posted by Oxydude at 3:55 PM on July 1, 2001

greyscale posits a typical criticism of NASA ... "I don't like this, why are we spending money on it?" This assumes that any individual should have veto power over any specific spending proposal in the federal budget, which is ridiculous. I can think of 25 things (some of them listed above) that cost more that I'd love to not pay for. But in a democracy it doesn't work that way. Before getting angry about this one thing that you think is a waste of money, think about the things that directly benefit you that someone else may think is a waste of money (college loans? a new expressway? cheap milk?).

I know some conservatives truly in their hearts that the only things government pays for are the things that taken by themselves are supported by a majority, but it's probable that a setup like that would accomplish very little and lead to a stagnant economy.

I really don't understand why space research (Mars, MAP, shuttle) gets viciously disdainful treatment. Some people literally believe we're "shooting money into space" and refuse to believe that it has any value. That's such a narrow view, especially when you compare it with much larger expenditures that are completely earthbound, and whose relevance to the lvies of individual taxpayers is just as tenuous.
posted by dhartung at 5:49 PM on July 1, 2001

Nicholas, your rhetorical question of how space research can get NMR into the hands of the third world is both too local and too narrow in focus. This kind of research does have precisely the kind of benefit that you describe, but not necessarily in an obvious way.

For instance, the space program has involved a great deal of research into creation of reliable, compact and reduced power electronics, all of which are essential for satellites and deep space probes. One non-obvious benefit of this research was that the same technology makes possible compact and reliable and cheap computers which are now being sold to the third world in the millions. The computer I'm using now, which cost maybe $2K, is more powerful than a computer which cost $20 million twenty years ago. That's rather dramatic, and this computer and others like it are now well within the reach even of poor nations, who are using them to solve problems and make their lives better.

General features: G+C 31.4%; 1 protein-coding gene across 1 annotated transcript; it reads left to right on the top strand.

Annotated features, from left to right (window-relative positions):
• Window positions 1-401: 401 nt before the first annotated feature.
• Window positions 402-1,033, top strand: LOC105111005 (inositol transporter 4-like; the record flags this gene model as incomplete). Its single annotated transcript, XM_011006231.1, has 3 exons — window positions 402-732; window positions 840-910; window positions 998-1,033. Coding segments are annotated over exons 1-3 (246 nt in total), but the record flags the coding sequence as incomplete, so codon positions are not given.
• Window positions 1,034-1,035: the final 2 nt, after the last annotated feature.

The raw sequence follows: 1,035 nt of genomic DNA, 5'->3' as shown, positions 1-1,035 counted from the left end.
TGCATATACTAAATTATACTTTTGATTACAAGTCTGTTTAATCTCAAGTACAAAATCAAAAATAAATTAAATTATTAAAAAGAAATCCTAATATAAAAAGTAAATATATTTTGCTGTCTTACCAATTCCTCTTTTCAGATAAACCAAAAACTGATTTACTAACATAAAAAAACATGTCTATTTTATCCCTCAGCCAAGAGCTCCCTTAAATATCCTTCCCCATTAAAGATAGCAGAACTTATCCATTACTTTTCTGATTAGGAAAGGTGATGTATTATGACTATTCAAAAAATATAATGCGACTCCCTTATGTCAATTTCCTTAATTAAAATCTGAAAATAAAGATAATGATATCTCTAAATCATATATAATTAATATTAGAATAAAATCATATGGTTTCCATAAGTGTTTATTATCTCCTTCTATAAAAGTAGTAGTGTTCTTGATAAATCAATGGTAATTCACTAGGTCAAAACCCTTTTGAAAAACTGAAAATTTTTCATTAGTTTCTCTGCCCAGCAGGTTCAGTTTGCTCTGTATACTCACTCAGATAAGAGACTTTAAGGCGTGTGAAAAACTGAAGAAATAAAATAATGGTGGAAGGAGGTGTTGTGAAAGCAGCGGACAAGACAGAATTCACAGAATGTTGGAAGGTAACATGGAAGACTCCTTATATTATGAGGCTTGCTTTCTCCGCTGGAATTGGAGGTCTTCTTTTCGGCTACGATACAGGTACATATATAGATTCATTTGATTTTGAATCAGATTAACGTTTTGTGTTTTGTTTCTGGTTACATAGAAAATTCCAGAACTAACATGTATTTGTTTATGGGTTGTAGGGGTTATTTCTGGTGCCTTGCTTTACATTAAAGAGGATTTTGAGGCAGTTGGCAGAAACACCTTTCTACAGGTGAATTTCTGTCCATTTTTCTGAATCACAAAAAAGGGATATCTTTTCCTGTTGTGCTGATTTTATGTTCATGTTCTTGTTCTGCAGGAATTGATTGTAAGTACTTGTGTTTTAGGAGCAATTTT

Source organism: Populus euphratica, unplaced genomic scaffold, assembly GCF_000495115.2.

Second, it's not fair to stick the space program with specific responsibilities like "NMR machines". The question isn't whether the space program will specifically make cheap NMR equipment available to the third world, it's whether it will help the third world in some ways -- and the answer is that it already does so. In particular, things like LandSat have turned out to be god-sends to the third world. (Some of the esoteric geologic research resulting from satellite surveys is being used in places like the Sahara to locate aquifers that no-one suspected existed. Ask the people drinking that water whether the space program is a waste.) Equally, weather satellites feed invaluable data to the US agency in Miami which tracks and predicts Atlantic hurricanes. Their predictions are given freely to all nations who might be affected by the storms, and those warnings over the last twenty years have saved thousand of third-world lives. And they track all hurricanes, even the ones which have no chance of hitting the US. The technology used in those weather satellites was originally developed for deep space missions which had nothing to do with hurricanes -- but technology isn't totally application specific, and NASA develops a lot of technology.

How will the new satellite help us to help the third world? We surely cannot know for certain, but we can make some guesses. For one thing, this satellite mounts the most sensitive IR cameras ever put into space. Existing weather forecasting (including that hurricane stuff I just mentioned) relies heavily on IR cameras which only have resolution to a degree or two. These new cameras have resolution at least a thousand times better than that. If we can measure temperatures more closely, will we be able to predict storms about to hit third-world nations more accurately? It's very likely.